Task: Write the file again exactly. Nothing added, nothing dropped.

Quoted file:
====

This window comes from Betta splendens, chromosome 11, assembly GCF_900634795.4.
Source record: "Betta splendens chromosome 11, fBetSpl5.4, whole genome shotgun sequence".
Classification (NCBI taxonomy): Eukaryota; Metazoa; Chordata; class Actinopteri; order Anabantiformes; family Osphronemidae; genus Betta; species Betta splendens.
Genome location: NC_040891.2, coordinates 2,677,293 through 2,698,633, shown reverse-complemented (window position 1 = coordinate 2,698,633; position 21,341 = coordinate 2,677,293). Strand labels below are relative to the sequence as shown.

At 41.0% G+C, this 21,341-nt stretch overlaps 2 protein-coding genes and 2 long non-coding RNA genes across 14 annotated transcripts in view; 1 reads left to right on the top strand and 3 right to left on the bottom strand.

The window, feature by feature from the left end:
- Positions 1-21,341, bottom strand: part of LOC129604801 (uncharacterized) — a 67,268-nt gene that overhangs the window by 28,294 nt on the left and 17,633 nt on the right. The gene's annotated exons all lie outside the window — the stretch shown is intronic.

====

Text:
This window comes from Betta splendens, chromosome 11, assembly GCF_900634795.4.
Source record: "Betta splendens chromosome 11, fBetSpl5.4, whole genome shotgun sequence".
Classification (NCBI taxonomy): Eukaryota; Metazoa; Chordata; class Actinopteri; order Anabantiformes; family Osphronemidae; genus Betta; species Betta splendens.
Genome location: NC_040891.2, coordinates 2,677,293 through 2,698,633, shown reverse-complemented (window position 1 = coordinate 2,698,633; position 21,341 = coordinate 2,677,293). Strand labels below are relative to the sequence as shown.

At 41.0% G+C, this 21,341-nt stretch overlaps 2 protein-coding genes and 2 long non-coding RNA genes across 14 annotated transcripts in view; 1 reads left to right on the top strand and 3 right to left on the bottom strand.

The window, feature by feature from the left end:
- Positions 1-21,341, bottom strand: part of LOC129604801 (uncharacterized) — a 67,268-nt gene that overhangs the window by 28,294 nt on the left and 17,633 nt on the right. The gene's annotated exons all lie outside the window — the stretch shown is intronic.